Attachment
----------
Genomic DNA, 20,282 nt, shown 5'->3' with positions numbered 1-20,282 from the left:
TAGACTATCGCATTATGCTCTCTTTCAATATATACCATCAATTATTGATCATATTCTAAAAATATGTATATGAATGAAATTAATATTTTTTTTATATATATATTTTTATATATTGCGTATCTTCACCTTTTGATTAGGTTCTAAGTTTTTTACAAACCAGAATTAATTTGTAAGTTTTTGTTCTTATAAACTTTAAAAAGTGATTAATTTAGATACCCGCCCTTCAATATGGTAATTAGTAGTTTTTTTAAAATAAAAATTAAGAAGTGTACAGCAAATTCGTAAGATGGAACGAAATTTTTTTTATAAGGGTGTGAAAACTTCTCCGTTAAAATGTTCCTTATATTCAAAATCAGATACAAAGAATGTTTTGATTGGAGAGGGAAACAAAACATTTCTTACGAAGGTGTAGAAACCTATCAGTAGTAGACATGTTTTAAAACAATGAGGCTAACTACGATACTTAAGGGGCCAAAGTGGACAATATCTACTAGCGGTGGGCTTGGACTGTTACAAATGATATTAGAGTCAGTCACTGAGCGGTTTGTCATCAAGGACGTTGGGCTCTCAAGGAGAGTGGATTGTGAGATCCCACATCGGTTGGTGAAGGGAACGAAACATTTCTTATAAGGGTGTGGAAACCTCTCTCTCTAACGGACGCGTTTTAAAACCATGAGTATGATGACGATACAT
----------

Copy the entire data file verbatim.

Genomic DNA, 20,282 nt, shown 5'->3' with positions numbered 1-20,282 from the left:
TAGACTATCGCATTATGCTCTCTTTCAATATATACCATCAATTATTGATCATATTCTAAAAATATGTATATGAATGAAATTAATATTTTTTTTATATATATATTTTTATATATTGCGTATCTTCACCTTTTGATTAGGTTCTAAGTTTTTTACAAACCAGAATTAATTTGTAAGTTTTTGTTCTTATAAACTTTAAAAAGTGATTAATTTAGATACCCGCCCTTCAATATGGTAATTAGTAGTTTTTTTAAAATAAAAATTAAGAAGTGTACAGCAAATTCGTAAGATGGAACGAAATTTTTTTTATAAGGGTGTGAAAACTTCTCCGTTAAAATGTTCCTTATATTCAAAATCAGATACAAAGAATGTTTTGATTGGAGAGGGAAACAAAACATTTCTTACGAAGGTGTAGAAACCTATCAGTAGTAGACATGTTTTAAAACAATGAGGCTAACTACGATACTTAAGGGGCCAAAGTGGACAATATCTACTAGCGGTGGGCTTGGACTGTTACAAATGATATTAGAGTCAGTCACTGAGCGGTTTGTCATCAAGGACGTTGGGCTCTCAAGGAGAGTGGATTGTGAGATCCCACATCGGTTGGTGAAGGGAACGAAACATTTCTTATAAGGGTGTGGAAACCTCTCTCTCTAACGGACGCGTTTTAAAACCATGAGTATGATGACGATACAT